The student explains himself and responds to criticism from his peers and instructor. The group then executes an intense instructor-facilitated after-action review (AARs). The "teaching" is accomplished through these AARs as the students discover for themselves the concepts and principles included in that lessons learning objectives.

Only after the event with AAR has occurred is the "theory" or doctrine formally introduced by the instructor. The students generally find themselves saying something like this: "Wow! That is what you call it!" There are no preparatory reading assignments or lectures prior to the execution of the TDE. Instead, these readings come afterward, allowing the cadets to more effectively absorb the information within the context that they already established during their experimentation in the classroom.

In the summer of 2007, I was introduced to members of the Asymmetric Warfare Group who were also tackling with ways to evolve Army training doctrine to improve unit performance for irregular operations. Their approach was called Outcomes Based Training and Education (OBT&E), an idea championed by COL Casey Haskins, who at time I met him more than two years ago, was commanding an Army training brigade for training infantry Soldiers. I was so impressed by his work on evolving OBT&E training approach at initial entry training (IET) that I incorporated it into my recent book Manning the Legions (Praeger October 2008). We now had a "principles" structure to overarch ALM.

Don Vandergriff
vandergriffdonald@usa.net
571-229-0962

Ken,
I suspected that might be the case, as it is with other impediments to getting the right capabilities and the needed reform.

As such, the HASC and SASC should take up the matter, as opposed to investigating some of the symptoms of the problem. I'm sure it will take a long time, and as such we should do what we can now (and have proven to make it work out OK), however, getting the problem identified, and a process that supports continued reform should be the long term goal.

I do think internally we could do a better job of getting our azimuth right, and making what changes we can just by doing the hard work of evaluating the UJTL and service task lists in light of current and anticipated requirements.

Its frustrating, but its the way we've built a constraining system - not all of which is necessarily bad I guess.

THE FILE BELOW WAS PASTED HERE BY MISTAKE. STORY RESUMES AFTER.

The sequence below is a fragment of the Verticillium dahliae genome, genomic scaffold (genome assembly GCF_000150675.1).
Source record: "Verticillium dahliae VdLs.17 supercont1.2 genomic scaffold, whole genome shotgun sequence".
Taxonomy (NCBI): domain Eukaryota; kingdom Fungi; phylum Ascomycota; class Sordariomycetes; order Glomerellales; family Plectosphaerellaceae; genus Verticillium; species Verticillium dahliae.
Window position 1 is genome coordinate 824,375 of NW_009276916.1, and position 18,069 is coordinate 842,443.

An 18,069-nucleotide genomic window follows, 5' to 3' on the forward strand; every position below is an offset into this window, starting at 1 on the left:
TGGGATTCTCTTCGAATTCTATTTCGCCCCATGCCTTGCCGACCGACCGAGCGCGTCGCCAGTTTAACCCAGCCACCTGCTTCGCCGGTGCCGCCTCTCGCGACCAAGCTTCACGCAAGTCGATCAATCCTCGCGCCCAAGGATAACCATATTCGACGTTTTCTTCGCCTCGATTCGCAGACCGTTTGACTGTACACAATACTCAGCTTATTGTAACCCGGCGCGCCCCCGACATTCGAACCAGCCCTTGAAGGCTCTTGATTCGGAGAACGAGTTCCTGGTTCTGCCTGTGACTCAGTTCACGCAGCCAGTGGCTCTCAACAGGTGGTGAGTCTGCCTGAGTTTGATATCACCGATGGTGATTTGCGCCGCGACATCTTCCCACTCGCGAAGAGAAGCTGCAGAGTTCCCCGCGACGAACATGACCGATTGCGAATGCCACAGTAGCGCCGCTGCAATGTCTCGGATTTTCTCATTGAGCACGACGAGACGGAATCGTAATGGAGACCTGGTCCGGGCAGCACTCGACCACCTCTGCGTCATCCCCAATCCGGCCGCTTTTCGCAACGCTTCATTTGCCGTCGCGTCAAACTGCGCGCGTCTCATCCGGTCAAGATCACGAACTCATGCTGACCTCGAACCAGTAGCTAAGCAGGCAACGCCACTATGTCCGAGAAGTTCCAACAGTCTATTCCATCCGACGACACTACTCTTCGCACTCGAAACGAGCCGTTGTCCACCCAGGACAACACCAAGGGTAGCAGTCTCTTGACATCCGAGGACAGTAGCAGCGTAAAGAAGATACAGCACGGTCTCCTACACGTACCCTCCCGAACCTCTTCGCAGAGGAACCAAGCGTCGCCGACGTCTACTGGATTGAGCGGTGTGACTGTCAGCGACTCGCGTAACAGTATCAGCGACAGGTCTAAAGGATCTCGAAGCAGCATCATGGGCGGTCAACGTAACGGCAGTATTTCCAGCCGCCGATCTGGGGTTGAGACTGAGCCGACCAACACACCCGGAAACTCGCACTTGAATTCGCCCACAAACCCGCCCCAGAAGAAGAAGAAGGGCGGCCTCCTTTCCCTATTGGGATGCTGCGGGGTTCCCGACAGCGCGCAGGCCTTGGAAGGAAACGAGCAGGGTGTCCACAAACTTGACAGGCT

Best, Rob

Here is another point that Neil makes or rather I will add my 2 cents. FM 3-24.2 Tactics In COIN is a BETTER manual than the original FM 3-24. It covers enough of the historical context for Junior Officers and NCO's but more important it is a How To Do COIN to an acceptable standard. And it starts with a basic systems analysis (5 Rings) in this case 6 Rings ASCOPE,this is tool to understand ANY COIN siuation and that is what the Army (miliatry) needs. General purpose Leadership thinking tools that will allow you to understand the local variables of ANY conflict.

You're of course correct, Rob -- the problem is that the US political system, Congress, budgeting process and political divisions to include within DoD and among and within the Armed Forces mitigate against doing what you suggest as needed and which would be perfectly logical. Or, at least those factors will delay any decisions and will be used to block many needed reforms due to various factors and actors.

In the near term the decisions on "how we recruit, assess, organize, train, assign, educate, equip and build our people to do the tasks we anticipate them having to do" are going to be made by DoD and DA with excessive Congressional input but little Congressional oversight and will be reactive rather than innovative. Mostly because we certainly cannot truly anticipate what will be required in the future and bureaucracies tend to be cautious; they like to reply on what's proven to work -- even if it's also proven to be unlikely...

If we improve and adapt our training and education to full spectrum warfare and significantly improve the training at entry and early career levels, the kids will make it work.

The studies are fine and can aim for future improvement but what you recommend (aside from IMO being not possilbe for the reasons I cited) would take years. So study, yes, that's okay and we like to do that with GOSCs and Councils of Colonels. We may be advised to do what you suggest but more important by far is that we fix training now.